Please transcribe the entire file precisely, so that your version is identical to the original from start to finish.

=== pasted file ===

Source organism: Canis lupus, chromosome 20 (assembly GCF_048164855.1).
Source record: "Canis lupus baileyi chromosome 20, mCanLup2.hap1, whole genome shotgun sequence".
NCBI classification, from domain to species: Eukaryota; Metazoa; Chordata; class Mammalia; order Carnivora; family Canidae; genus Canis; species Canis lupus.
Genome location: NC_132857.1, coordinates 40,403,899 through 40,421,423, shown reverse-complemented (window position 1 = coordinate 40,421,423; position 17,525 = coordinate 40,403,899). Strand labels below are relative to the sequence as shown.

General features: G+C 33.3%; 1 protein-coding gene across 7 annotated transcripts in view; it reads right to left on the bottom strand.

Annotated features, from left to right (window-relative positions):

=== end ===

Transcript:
Source organism: Canis lupus, chromosome 20 (assembly GCF_048164855.1).
Source record: "Canis lupus baileyi chromosome 20, mCanLup2.hap1, whole genome shotgun sequence".
NCBI classification, from domain to species: Eukaryota; Metazoa; Chordata; class Mammalia; order Carnivora; family Canidae; genus Canis; species Canis lupus.
Genome location: NC_132857.1, coordinates 40,403,899 through 40,421,423, shown reverse-complemented (window position 1 = coordinate 40,421,423; position 17,525 = coordinate 40,403,899). Strand labels below are relative to the sequence as shown.

General features: G+C 33.3%; 1 protein-coding gene across 7 annotated transcripts in view; it reads right to left on the bottom strand.

Annotated features, from left to right (window-relative positions):